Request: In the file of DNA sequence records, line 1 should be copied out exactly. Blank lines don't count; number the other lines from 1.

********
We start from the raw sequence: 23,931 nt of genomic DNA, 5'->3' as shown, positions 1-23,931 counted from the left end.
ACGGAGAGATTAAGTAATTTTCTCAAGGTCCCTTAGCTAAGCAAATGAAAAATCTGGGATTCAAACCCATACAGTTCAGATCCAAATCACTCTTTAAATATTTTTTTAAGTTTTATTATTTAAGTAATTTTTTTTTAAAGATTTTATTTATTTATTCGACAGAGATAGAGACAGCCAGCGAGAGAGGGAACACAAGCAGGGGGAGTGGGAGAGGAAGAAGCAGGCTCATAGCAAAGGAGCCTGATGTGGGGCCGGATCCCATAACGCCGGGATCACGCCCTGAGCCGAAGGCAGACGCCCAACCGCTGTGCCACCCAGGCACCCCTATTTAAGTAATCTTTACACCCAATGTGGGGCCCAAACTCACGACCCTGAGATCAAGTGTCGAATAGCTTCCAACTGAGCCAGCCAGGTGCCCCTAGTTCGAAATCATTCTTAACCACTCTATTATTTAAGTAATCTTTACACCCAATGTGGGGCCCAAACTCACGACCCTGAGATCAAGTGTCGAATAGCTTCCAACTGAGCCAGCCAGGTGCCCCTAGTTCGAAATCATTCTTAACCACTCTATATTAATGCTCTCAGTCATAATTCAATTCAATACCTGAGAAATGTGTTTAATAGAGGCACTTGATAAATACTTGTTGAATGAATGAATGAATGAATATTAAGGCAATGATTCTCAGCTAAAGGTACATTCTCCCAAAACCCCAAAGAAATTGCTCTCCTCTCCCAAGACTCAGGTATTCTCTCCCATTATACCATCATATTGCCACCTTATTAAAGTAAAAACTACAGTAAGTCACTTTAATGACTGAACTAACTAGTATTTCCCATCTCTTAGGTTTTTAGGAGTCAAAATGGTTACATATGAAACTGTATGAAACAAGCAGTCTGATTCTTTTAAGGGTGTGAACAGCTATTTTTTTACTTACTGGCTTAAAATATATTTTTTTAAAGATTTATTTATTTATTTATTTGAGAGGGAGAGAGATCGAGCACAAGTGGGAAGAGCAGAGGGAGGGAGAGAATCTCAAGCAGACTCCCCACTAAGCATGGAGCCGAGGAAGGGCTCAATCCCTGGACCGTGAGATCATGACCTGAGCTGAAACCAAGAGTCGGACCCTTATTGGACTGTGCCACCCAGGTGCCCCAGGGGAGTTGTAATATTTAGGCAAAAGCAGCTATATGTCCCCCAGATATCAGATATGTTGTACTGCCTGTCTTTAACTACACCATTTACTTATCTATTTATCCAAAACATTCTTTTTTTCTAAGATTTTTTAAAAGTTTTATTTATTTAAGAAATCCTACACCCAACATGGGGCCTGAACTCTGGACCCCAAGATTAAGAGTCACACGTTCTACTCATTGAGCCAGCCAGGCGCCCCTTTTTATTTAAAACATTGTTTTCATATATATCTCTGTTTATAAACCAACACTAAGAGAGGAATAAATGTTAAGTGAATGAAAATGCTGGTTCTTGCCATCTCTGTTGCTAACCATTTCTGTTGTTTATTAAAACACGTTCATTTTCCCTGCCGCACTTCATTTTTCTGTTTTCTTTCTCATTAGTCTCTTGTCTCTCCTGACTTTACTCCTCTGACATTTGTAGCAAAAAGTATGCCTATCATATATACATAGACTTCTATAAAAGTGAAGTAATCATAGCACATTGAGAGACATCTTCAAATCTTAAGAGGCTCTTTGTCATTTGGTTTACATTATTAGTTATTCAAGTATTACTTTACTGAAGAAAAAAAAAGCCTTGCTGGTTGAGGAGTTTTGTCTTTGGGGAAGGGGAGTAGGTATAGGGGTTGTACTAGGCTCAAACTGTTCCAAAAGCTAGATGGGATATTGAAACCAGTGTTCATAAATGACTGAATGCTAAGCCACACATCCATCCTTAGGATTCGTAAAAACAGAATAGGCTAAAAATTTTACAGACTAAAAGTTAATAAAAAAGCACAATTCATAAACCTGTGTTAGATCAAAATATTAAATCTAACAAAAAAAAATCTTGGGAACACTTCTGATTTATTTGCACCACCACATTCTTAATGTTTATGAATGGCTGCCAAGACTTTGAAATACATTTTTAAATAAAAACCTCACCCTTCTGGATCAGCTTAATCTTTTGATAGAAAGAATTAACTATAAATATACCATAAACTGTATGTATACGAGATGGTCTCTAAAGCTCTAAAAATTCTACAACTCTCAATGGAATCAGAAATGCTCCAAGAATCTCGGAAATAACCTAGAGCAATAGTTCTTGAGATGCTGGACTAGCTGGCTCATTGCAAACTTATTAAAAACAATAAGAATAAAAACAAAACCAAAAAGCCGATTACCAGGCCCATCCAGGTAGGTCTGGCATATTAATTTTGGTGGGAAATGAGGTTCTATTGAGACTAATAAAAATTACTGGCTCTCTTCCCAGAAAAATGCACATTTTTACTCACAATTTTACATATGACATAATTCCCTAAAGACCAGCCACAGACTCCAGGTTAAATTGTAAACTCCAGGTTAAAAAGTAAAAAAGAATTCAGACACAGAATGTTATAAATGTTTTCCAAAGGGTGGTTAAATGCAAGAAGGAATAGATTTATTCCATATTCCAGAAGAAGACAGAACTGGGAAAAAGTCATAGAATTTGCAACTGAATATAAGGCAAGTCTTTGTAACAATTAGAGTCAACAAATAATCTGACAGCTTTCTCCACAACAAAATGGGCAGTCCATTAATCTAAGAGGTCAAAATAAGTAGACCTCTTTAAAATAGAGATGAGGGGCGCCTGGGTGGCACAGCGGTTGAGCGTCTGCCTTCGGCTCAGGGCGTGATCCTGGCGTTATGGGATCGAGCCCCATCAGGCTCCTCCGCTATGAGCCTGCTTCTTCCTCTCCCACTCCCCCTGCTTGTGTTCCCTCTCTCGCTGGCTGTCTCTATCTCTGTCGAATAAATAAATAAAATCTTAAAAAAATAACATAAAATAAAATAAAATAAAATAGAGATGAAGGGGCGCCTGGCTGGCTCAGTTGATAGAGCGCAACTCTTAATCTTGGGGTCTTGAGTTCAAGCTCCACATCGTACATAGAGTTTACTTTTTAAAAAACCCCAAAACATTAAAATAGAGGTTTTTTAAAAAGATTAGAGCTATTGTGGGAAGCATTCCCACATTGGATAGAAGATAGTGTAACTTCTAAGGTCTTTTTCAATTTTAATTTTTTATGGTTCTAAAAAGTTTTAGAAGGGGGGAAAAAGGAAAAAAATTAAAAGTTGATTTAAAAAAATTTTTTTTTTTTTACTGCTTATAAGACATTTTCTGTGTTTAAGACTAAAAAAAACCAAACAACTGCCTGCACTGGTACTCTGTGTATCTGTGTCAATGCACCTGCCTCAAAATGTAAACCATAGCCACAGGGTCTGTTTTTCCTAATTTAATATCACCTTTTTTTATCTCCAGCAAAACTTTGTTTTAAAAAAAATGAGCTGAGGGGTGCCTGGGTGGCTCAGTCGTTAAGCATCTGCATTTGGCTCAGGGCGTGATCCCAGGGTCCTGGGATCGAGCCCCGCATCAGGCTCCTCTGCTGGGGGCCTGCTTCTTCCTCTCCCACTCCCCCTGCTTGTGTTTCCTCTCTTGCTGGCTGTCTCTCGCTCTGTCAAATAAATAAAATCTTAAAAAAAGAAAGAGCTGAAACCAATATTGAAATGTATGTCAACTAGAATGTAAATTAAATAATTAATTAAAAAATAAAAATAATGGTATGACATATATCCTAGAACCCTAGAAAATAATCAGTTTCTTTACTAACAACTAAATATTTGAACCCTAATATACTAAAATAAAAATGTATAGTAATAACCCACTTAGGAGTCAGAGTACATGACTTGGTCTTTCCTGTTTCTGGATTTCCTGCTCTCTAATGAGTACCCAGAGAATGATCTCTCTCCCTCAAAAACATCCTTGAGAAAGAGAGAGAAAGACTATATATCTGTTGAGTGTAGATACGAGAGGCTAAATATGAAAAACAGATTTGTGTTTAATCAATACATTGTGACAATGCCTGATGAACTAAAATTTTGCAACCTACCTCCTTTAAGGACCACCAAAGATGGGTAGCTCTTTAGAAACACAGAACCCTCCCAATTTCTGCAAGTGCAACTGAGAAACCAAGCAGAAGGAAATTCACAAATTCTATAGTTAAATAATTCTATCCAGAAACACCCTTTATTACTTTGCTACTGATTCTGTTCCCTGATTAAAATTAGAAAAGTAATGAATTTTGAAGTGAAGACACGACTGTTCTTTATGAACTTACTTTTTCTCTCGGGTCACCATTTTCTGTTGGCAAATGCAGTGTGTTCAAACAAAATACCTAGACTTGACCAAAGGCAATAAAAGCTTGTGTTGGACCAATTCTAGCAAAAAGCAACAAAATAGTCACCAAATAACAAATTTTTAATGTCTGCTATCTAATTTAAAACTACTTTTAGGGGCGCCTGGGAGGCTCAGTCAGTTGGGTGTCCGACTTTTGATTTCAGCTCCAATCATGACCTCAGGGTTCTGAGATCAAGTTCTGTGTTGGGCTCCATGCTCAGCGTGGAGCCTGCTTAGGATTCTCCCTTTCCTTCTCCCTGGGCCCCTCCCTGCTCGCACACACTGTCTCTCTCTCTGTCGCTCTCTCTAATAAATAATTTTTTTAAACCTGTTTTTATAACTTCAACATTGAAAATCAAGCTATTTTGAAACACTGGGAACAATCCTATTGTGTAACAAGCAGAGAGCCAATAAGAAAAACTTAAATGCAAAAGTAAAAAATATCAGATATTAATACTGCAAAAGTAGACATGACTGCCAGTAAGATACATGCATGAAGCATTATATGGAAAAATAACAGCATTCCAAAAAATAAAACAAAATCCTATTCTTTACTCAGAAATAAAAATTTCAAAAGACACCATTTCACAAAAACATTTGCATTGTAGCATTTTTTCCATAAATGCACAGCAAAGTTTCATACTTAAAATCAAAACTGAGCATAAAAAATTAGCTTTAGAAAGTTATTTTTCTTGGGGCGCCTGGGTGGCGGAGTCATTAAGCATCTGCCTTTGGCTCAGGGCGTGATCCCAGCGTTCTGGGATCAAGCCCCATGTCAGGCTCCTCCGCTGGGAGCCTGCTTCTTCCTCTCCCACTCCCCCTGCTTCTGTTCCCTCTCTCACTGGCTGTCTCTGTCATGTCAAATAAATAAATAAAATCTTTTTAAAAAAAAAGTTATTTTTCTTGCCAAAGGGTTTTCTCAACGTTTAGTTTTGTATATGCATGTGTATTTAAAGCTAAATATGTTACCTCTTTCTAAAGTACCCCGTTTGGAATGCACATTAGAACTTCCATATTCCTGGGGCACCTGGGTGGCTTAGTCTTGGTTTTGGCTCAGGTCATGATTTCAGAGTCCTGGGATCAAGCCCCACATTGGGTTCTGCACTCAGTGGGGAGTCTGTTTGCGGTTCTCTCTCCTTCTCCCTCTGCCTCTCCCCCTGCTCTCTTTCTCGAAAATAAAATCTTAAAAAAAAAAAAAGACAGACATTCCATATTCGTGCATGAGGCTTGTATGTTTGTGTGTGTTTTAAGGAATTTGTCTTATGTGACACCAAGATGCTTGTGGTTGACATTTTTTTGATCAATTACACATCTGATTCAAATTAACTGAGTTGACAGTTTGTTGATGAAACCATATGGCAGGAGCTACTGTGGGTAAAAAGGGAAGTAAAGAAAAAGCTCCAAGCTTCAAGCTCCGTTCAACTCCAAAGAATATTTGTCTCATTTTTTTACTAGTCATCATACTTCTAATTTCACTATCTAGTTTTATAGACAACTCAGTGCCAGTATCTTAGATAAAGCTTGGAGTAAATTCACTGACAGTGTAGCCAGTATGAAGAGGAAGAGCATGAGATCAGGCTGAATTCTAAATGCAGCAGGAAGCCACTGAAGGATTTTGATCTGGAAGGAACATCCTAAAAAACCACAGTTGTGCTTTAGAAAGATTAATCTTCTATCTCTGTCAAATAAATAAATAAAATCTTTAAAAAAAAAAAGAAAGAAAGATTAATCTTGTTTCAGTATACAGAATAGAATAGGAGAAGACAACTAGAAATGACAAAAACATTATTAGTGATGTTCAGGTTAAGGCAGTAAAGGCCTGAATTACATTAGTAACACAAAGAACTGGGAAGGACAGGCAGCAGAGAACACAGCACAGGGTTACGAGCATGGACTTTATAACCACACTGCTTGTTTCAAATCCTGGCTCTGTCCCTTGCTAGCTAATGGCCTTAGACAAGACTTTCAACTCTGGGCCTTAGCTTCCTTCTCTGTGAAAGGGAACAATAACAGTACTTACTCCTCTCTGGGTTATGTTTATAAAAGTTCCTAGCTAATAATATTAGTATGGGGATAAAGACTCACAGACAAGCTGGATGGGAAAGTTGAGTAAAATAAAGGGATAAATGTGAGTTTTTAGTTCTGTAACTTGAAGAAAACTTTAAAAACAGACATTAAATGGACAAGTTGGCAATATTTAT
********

We start from the raw sequence: 23,931 nt of genomic DNA, 5'->3' as shown, positions 1-23,931 counted from the left end.